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Trump’s trial is on a collision course with the start of the GOP presidential primaries

If the Manhattan district attorney's office gets its way, Trump's trial will start in January, shortly before Iowa and New Hampshire start voting.
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Just as Republican voters in the crucial early states get ready to choose their presidential nominee next year, another spectacle may be taking place in the country's biggest city that could affect the outcome of the election: the trial of Donald Trump.

On Tuesday, Judge Juan Merchan set a Dec. 4 date for the next hearing in the Manhattan district attorney's case against Trump. The former president pleaded not guilty to the indictment accusing him of 34 felony counts of falsifying business records as part of a scheme to shield the electorate from information about past alleged affairs.

Prosecutors pushed for the trial to start in January, while Trump's defense team requested that it begin “later in the spring” next year.

If the prosecution gets its way, the country would get a split screen of Trump fighting to prove his innocence in New York while campaigning in Iowa and New Hampshire, which hold their nominating contests on Feb. 5 and Feb. 13.

On one hand, a trial could greatly limit how much campaigning Trump might be able to do in the closing weeks of those races. On the other, it might offer him a substantial megaphone and media attention that would greatly overshadow the campaigning of his chief rivals.

Both Trump allies and critics suggested that they see the latter as the more likely outcome.

"This entire primary is now guaranteed to be completely dominated by Trump earned-media-wise," a Republican strategist supportive of Trump said. "Probably the best-case scenario for him, timing-wise."

"It was already extremely tough to effectively attack Trump from the right, and now I think it just became basically impossible," this person added. "How can you effectively land a shot in a way that the base will accept as Democrats are literally trying to put this guy in jail over BS charges?”

A national Democratic operative, who requested anonymity to speak frankly about the colliding storylines, said news that the Manhattan case will at a minimum drag out through the winter was bad news not for Trump, but for Florida Gov. Ron DeSantis — who consistently polls as Trump's leading rival for the GOP nomination — and the rest of the Republican field.

"DeSantis' worst nightmare is the fact that he’s going to have to spend the next nine months answering questions about how he feels about Donald Trump’s indictment," this person said, adding that the GOP "hasn’t demonstrated a single inkling that they’re willing to drive a wedge with him."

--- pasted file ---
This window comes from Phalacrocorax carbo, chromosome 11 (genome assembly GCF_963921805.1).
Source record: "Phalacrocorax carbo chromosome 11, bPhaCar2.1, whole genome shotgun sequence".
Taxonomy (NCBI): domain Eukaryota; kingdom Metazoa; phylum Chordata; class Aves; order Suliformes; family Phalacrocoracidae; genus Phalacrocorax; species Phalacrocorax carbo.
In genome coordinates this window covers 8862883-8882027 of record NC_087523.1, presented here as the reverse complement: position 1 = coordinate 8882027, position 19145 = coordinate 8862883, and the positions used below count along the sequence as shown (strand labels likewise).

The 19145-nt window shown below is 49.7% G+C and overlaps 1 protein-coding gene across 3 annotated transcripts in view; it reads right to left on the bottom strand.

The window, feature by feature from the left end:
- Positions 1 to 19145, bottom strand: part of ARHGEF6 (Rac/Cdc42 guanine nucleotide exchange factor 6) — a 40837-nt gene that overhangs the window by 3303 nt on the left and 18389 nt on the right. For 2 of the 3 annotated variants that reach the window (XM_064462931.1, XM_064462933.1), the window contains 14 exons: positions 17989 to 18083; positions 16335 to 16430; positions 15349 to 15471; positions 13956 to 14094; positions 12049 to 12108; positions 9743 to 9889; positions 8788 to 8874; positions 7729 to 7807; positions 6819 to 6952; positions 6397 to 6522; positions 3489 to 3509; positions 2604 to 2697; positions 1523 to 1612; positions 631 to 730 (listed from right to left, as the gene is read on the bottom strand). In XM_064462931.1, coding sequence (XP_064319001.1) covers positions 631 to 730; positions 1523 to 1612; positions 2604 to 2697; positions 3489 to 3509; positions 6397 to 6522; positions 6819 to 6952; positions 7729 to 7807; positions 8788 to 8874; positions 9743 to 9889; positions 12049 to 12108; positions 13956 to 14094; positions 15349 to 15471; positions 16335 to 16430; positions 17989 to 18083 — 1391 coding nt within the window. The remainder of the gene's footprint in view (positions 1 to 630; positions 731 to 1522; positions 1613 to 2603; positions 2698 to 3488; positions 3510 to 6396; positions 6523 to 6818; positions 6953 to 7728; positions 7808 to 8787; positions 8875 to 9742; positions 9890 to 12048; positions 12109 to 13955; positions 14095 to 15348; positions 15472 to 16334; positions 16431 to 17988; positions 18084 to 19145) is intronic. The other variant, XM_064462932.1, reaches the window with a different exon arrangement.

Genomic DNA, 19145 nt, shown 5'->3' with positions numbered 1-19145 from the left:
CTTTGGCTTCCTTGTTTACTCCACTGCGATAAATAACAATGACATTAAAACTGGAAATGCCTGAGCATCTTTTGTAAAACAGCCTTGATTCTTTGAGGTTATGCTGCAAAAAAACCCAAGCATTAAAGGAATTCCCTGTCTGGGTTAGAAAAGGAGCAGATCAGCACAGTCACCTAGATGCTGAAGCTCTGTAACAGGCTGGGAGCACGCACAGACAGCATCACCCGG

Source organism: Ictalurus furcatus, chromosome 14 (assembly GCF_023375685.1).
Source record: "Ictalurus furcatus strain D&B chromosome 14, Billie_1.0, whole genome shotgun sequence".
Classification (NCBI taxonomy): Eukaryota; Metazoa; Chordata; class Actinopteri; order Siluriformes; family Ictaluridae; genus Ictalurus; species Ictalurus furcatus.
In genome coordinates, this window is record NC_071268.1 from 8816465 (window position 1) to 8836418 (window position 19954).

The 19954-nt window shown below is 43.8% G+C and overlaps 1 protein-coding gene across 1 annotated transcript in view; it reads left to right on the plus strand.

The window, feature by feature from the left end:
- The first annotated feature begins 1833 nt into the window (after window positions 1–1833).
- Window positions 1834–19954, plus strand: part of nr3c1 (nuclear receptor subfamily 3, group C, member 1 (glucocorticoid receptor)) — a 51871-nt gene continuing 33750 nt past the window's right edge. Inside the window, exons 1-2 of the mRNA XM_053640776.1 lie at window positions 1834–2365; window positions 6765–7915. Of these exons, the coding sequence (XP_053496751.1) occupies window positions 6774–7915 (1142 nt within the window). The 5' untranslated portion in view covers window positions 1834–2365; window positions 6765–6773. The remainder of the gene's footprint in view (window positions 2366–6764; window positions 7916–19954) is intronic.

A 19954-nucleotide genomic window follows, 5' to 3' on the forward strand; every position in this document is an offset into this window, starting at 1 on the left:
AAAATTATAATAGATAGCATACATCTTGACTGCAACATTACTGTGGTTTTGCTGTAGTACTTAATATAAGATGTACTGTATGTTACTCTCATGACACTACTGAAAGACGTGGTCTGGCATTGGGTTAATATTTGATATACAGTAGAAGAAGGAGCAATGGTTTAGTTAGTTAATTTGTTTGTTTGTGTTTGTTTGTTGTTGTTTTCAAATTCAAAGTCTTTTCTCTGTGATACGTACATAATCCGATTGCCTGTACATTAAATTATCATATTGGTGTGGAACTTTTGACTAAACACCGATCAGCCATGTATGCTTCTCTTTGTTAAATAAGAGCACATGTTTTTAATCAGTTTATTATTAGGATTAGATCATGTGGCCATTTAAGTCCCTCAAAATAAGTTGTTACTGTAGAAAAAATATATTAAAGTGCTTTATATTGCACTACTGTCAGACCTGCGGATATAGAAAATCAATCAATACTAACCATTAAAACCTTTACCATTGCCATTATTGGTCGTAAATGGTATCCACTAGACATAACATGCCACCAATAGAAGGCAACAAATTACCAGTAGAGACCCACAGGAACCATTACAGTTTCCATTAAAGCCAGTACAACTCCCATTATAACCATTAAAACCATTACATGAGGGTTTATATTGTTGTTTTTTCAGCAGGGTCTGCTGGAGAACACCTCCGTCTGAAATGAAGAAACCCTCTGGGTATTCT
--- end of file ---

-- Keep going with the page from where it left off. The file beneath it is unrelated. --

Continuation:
"Because we all know the overwhelming base of the Republican Party right now are MAGA voters, and you can’t alienate them."

An official with the pro-DeSantis Never Back Down super PAC did not directly address the impact of the primary calendar's clashing with a trial but said, "Should Gov. DeSantis decide to heed the growing calls from the never-back-down grassroots movement to run for president, he is showing strength in early voting states and would win."

Still, the fact that Trump's legal team is pushing for a spring start date for the trial could suggest he wants to get through the early states before he is on trial.

Merchan described the Trump legal team's spring request as “reasonable,” according to a court transcript, but added, "The message I would like to deliver is we would like to move ahead as expeditiously as possible, without undue delay."

Manhattan is not the only jurisdiction where Trump may face legal jeopardy by the time the primary calendar kicks off. Legal experts have said allegations that Trump tried to overturn Georgia’s election results, incited an insurrection at the U.S. Capitol on Jan. 6, 2021, and mishandled classified documents — which are the subjects of investigations in Atlanta and Washington, D.C. — are far more serious than the charges he faces in Manhattan.

Should Trump be hindered from campaigning as the early state contests near, the Democratic operative noted, he would still be able to get attention in cities like Des Moines and Davenport, Iowa.

"Donald Trump can get on the phone with reporters and get the local Iowa TV station sound bites and still reach Iowa voters if he isn't there physically," the Democratic operative said. "Donald Trump doesn't have to do the glad-handing and kissing the babies in the same way that, like, Ron DeSantis or Tim Scott does."

It would not be the first time a Trump trial has clashed with the opening presidential contests in Iowa and New Hampshire. In February 2020, Trump's first impeachment trial kept a handful of Democratic senators who were running for president in Washington and off the campaign trail as the vote neared. The trial began in mid-January, and Trump was acquitted on Feb. 5, 2020, two days after the Iowa caucuses.

But those senators were not the ones on trial; the high-profile nature of the proceedings instead offered senators a large earned-media opportunity to show off their roles in the trial.

Of course, none of their campaigns succeeded against Joe Biden. The prevailing wisdom is Trump, even though he is the one in legal peril, could face a better fate — at least in the primaries.

"I think this makes it even more likely Trump wins [the] primary," said former North Carolina Gov. Pat McCrory, a Republican and NBC News contributor. "It paralyzes other candidates."